November 13, 2016
Emotions have dominated the presidential campaign. In months to come emotions will be a leading force in the way people express their political preferences. So often emotions have been framed as inferior. But research on emotional intelligence and emotional awareness is telling us emotions should be taken more seriously. This election campaign, before and after the election of Donald Trump as our 45th president, makes the same argument. People on both sides of the political camps are speaking and voting with emotion, because reason or science, arguments or logic have made them left hurt rather than feel heard.
As a church community, especially as a bipartisan community like our beloved Trinity Church, we now are facing the tall order of bringing unity, reconciliation and deep understanding for the emotions whirling on both sides of the (political) aisle. The primary task we face as a church community is doing this ministry and labor of helping people process these emotions that are not just real, but that speak of an experience of living in America that has not be heard or told or transferred into policy in a way that alleviates or remedies the causes of their pain, their fear, and their sadness, caused by a myriad of circumstances.
In discussing this church task at hand, Lucile Bruce and her husband (and our deacon) Kyle Pedersen suggested we take a look at Dietrich Bonhoeffer’s book, Life Together. It is a very blessed suggestion! Published in 1939, Bonhoeffer stressed how being Christian means community. That is what Christ brought as one of his first actions: bringing people together, across the political, socio-cultural, and moral dividing lines of his time. Life Together through Christ does not happen in spite of political differences, but after working ourselves through the emotional fold-lines that are carved in us by the divisions. The following quote from Bonhoeffer’s book goes straight to the heart of the church service work we need to reignite today. I apologize if the quote pulls you right away into the crux of the book. Copies of the book will be arriving on Monday. But please join us this Sunday at 10am during our Sunday Forum to start this healing conversation about Life Together. May God bless our president-elect Donald Trump, may God bless our country, and may God bless our efforts to join each other in order to build the unity and mutual compassion we all need.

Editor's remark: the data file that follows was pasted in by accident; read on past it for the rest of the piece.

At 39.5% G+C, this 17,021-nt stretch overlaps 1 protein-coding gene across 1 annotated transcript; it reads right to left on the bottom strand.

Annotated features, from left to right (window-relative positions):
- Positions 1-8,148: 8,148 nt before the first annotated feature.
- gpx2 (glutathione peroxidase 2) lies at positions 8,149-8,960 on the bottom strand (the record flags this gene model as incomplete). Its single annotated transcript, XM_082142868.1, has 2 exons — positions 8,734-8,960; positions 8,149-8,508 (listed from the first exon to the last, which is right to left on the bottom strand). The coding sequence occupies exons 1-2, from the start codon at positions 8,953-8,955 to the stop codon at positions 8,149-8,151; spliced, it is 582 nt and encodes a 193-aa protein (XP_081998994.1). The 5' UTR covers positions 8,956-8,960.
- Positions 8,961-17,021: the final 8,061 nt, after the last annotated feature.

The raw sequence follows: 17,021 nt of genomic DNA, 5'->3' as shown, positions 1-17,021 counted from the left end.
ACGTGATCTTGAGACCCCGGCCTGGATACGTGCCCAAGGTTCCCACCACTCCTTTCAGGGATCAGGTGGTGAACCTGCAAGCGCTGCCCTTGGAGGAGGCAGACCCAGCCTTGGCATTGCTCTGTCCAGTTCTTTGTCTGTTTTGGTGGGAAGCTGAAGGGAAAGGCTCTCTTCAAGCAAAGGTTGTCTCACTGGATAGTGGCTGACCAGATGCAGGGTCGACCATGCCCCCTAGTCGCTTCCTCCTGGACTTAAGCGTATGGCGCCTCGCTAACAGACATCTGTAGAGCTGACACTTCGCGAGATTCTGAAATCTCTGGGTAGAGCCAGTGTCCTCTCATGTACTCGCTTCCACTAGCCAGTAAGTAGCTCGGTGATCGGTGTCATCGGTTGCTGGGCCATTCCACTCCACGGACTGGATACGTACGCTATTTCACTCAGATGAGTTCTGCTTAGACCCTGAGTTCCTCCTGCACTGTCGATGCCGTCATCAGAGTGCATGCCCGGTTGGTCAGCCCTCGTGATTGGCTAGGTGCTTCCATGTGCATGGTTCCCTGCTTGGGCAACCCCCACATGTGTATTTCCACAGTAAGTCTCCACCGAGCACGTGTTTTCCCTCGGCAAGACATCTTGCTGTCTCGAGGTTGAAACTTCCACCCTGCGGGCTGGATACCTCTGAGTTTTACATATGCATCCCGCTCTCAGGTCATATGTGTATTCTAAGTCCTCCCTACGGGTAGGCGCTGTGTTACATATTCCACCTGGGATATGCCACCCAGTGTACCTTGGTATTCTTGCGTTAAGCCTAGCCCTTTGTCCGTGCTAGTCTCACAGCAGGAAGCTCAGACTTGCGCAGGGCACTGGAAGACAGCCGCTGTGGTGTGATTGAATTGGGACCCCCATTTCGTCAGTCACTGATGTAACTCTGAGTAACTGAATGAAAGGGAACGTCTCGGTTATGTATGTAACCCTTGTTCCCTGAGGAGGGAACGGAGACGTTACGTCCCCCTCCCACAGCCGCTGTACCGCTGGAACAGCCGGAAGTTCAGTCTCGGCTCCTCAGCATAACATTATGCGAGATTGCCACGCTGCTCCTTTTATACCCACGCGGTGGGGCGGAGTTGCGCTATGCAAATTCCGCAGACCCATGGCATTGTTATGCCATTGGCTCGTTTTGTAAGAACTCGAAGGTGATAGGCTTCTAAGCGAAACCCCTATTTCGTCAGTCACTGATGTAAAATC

Dietrich Bonhoeffer, Life Together, p. 33-34:
“Human love is by its very nature desire—desire for human community. So long as it can satisfy this desire in some way, it will not give it up, even for the sake of truth, even for the sake of genuine love for others. But where it can no longer expect this desire to be fulfilled, there it stops short—namely, in the face of an enemy. There it turns into hatred, contempt, and calamity. Right here is the point where spiritual love begins. This why human love becomes personal hatred when it encounters genuine spiritual love, which does not desire but serves. Human love makes itself an end in itself. It creates of itself an end, an idol which it worships, to which it must subject everything. It nurses and cultivates an ideal, it loves itself, and nothing else in the world. Spiritual love, however, comes from Jesus Christ, it serves him alone; it knows that it has no immediate access to other persons. Jesus Christ stands between the lover and the others he loves. I do not know in advance what love of others means on the basis of the general idea of love that grows out of my human desires—all this may rather be hatred and an insidious kind of selfishness in the eyes of Christ. What love is, only Christ tells in his Word. Contrary to all my own opinions and convictions, Jesus Christ will tell me what love toward the brethren really is. Therefore, spiritual love is bound solely to the Word of Jesus Christ. Where Christ bids me to maintain fellowship for the sake of love, I will maintain it.”